DM: In the past it felt more like a general sharing. But performing in the States in the past month, it is the first time that I’ve seen so much variation in audience. I’ve been crying all month long during my bow. It’s been completely overwhelming. At the end of the show, when I finally look up and I see all of the diverse shades and shapes, it’s beautiful. It’s like you don’t even realize that that was missing because you’re so used to not seeing it. The possibility that there are different groups of people in the room who can relate to the work in a very different way or from a different angle than it has been in the past… I didn’t think it was possible—it wasn’t even a consideration. Then all of a sudden it is like being in a room performing with my family. It’s brought a whole new level of vulnerability.
AMW: Talk about your practice. Yellow Towel is the longest solo you’ve made to date.
DM: I used to have a very dogmatic stance of not making anything more than 5–10 minutes long—because I felt that I didn’t have anything else to say. As though everything over ten minutes long was masturbation and I refused.
I’m slow, and I accept that now. Just the other day I was pouring over [experimental theater group] Forced Entertainment’s website, and I was looking at [founder] Tim Etchells’ CV and his output. How do these people do it? He’s been popping out a piece every year since 1984.
I look at output like that and think, “This is impossible.” I’m always way too slow. I’m always the last one at the dinner table. So when I have to talk about “my body of work,” it’s like there’s suddenly a very big ocean and I have to go do a bit of scuba diving. “Oh yes, there’s this shell in 2005. I did this shell in the context of that cold current over there…” For a long time part of me didn’t understand people who say, “We’re all about the process and we don’t care about the outcome”—when I look at what I’ve been doing for the last ten years, this is actually where I place all kinds of premiums: process.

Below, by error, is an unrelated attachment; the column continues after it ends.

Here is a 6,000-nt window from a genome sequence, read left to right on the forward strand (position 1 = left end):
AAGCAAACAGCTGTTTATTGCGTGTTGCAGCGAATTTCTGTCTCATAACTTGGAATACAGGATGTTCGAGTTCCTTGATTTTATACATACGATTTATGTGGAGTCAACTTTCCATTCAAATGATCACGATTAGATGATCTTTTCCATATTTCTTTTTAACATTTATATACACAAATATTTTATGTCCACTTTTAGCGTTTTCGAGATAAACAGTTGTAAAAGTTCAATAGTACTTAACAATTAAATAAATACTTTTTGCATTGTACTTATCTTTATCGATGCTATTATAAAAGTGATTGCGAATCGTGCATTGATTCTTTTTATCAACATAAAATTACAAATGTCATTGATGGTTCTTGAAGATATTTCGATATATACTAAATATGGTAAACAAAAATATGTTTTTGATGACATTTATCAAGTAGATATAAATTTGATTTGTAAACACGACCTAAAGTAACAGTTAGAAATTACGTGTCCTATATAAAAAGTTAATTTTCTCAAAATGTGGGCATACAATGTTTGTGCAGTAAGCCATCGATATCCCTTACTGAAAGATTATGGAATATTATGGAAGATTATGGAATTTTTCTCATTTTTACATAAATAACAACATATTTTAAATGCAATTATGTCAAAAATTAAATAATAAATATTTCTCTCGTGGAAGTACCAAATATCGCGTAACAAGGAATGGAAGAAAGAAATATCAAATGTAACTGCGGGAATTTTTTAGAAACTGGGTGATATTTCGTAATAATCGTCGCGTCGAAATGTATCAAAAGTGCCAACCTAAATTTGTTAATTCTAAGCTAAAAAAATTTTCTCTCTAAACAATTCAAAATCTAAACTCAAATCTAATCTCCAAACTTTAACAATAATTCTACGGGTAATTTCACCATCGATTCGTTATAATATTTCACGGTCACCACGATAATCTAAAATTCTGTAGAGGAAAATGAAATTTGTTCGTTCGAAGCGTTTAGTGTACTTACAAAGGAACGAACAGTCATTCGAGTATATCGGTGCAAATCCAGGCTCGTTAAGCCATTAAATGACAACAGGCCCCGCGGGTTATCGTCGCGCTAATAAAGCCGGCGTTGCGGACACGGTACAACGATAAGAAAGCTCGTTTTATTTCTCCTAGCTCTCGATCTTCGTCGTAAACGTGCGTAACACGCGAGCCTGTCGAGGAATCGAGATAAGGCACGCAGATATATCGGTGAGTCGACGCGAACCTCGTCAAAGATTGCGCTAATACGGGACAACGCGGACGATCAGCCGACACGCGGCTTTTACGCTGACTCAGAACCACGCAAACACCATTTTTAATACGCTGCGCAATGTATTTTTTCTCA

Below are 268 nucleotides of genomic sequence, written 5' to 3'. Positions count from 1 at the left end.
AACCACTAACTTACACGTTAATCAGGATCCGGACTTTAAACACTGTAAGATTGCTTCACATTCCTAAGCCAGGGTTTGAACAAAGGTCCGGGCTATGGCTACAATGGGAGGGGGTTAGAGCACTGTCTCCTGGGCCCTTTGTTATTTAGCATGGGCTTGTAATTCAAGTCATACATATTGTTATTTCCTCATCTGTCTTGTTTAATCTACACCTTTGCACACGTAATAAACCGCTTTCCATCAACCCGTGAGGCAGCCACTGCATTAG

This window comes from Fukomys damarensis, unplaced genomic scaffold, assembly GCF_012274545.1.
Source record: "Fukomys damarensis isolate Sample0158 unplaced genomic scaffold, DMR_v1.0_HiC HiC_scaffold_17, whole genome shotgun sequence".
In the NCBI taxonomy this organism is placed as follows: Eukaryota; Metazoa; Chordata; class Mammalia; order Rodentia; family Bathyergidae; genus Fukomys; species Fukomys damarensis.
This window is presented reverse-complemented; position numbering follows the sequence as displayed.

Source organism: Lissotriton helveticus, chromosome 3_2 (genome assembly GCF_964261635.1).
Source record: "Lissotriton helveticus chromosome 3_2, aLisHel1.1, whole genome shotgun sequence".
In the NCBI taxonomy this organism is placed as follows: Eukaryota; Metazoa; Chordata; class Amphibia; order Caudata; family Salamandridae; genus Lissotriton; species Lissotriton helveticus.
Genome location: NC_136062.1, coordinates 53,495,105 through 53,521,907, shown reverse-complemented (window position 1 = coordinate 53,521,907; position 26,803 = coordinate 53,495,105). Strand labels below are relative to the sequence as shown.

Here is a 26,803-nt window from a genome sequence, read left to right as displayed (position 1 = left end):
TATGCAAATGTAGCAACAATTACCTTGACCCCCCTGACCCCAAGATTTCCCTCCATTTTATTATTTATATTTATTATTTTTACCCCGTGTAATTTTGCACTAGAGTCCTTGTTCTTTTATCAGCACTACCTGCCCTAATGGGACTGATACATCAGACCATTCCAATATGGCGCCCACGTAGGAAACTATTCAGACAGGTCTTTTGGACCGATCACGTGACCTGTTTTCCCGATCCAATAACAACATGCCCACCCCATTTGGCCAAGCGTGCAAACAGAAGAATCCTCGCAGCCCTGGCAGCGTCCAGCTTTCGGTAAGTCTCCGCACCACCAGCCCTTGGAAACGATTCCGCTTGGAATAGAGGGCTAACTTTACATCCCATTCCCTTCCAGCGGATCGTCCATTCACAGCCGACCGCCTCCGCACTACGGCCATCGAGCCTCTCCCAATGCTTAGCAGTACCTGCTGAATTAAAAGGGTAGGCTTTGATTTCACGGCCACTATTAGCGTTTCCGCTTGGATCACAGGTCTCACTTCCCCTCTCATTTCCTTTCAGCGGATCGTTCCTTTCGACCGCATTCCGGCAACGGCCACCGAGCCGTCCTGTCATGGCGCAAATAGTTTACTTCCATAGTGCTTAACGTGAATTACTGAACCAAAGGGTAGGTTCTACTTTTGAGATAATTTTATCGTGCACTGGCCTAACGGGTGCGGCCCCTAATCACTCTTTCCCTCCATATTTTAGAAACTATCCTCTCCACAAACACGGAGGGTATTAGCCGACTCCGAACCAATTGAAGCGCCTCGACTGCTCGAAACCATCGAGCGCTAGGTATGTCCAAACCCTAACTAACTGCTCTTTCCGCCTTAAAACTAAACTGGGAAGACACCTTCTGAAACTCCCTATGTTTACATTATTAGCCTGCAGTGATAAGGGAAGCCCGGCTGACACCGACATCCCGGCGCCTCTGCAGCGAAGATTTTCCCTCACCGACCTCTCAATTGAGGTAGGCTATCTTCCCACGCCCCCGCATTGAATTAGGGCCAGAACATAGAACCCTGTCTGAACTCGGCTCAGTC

AMW: Is your relationship to time at all to do with motherhood?
DM: I got pregnant at the same time I started to make Yellow Towel. I was seven months into the process of creating Yellow Towel when I found out I was pregnant. Having [my son] gave me more permission to sit in the relationship to time than I already had. It’s been a lifelong struggle that I’ve been tapped on the wrist for—my relationship to time. There’s the typical classic Colored People’s Time…
AMW: And your family is from St. Lucia, so that’s double CPT.
DM: It’s quadruple CPT.
AMW: And what you’re working on now—is it also a slowly developing process?
DM: It’s a continuation of Yellow Towel. It’s like I went trick-or-treating, and I came home with these huge bags and bags of Halloween candy. I didn’t even know all of this candy existed! Now I’ve taken the bags and I’ve emptied them out and I have to sort through it. That’s where I’m at. Maximalist sloth garbage. Sifting through the debris.
When I spoke about Yellow Towel before, I would first frame it as a piece about my hair. And then it became “My Black Piece,” the piece that I make where I actually get to look at the fact that I’m Black and what’s going on there. There was some kind of clear new paragraph in making Yellow Towel [from other work]. This [new work] doesn’t feel like a new paragraph—just a continuation of the last paragraph.
I was in France with my partner’s family. His cousin is an anthropologist, and she was showing us home videos of bonobos. We’re sitting in the living room and I’m the only Black person in the room. … It became something that was very fucking uncomfortable. This was a moment where I was like, “Ah, yes, I’ve just started to scratch a surface with Yellow Towel. There’s more to scratch at.”